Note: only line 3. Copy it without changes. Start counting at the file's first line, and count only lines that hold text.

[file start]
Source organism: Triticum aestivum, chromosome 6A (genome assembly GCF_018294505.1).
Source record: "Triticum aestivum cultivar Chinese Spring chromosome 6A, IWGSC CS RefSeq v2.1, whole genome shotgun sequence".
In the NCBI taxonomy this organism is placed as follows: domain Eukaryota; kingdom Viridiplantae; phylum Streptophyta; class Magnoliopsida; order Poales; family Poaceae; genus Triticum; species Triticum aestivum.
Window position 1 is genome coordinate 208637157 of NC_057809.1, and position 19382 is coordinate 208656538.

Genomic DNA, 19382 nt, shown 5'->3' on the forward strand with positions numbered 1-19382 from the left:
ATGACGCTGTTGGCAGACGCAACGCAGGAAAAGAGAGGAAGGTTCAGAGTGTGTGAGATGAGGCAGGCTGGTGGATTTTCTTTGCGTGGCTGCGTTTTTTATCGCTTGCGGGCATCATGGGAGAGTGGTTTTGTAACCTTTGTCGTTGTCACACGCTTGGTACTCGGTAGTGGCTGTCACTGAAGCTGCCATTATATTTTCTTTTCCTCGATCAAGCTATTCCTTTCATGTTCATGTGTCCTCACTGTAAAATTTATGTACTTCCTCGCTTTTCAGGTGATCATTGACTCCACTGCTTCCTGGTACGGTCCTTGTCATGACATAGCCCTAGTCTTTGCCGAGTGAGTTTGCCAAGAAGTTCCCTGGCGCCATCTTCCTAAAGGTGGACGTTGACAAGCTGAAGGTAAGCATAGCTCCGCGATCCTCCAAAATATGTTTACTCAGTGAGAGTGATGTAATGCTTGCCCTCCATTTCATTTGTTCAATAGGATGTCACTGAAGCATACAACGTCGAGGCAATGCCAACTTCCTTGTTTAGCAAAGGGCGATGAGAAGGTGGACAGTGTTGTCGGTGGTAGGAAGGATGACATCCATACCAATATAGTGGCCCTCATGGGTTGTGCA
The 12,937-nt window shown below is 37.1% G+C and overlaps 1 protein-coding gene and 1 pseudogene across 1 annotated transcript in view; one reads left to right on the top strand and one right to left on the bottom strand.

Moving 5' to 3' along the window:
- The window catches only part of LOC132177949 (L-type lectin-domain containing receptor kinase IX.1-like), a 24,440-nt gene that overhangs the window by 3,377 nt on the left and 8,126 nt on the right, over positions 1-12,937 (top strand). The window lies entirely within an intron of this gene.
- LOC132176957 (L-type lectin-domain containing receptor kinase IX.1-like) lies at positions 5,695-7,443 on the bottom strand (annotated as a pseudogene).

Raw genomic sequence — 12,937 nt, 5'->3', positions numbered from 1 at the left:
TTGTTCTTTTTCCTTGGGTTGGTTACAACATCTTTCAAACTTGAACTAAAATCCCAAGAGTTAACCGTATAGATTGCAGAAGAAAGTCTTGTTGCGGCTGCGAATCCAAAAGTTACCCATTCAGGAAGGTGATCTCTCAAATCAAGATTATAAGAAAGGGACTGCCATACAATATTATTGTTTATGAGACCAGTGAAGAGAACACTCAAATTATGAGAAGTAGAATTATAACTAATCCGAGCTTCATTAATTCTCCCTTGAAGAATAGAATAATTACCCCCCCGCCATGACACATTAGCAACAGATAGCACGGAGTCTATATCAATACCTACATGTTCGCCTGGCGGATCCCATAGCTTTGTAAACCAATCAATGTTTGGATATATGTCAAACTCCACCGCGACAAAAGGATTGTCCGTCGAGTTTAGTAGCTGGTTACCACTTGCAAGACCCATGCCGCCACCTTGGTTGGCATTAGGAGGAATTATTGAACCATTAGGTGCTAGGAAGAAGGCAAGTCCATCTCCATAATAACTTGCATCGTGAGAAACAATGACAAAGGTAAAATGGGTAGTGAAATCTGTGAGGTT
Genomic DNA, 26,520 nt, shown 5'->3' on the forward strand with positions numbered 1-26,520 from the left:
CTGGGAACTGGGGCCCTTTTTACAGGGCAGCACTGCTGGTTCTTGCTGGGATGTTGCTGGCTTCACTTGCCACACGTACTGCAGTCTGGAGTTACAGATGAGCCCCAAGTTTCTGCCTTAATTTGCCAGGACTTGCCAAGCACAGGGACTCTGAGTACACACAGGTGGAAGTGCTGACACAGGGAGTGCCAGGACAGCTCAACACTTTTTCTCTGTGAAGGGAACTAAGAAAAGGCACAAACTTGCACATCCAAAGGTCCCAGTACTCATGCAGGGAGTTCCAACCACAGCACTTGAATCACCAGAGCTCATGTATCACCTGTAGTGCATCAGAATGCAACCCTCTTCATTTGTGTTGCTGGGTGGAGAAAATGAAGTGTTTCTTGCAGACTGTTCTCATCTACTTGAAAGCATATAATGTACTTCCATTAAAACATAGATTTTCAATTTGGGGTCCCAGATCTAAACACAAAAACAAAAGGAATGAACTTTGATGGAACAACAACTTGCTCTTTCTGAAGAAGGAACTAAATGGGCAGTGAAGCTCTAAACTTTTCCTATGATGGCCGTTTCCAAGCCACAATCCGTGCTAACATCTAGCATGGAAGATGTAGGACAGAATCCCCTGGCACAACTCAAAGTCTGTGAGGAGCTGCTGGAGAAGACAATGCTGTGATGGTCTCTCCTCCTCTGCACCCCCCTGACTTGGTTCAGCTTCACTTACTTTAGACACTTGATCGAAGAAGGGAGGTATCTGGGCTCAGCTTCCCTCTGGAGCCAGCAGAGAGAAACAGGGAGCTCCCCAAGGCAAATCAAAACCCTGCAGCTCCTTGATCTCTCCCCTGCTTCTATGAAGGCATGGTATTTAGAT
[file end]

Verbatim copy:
In the NCBI taxonomy this organism is placed as follows: domain Eukaryota; kingdom Viridiplantae; phylum Streptophyta; class Magnoliopsida; order Poales; family Poaceae; genus Triticum; species Triticum aestivum.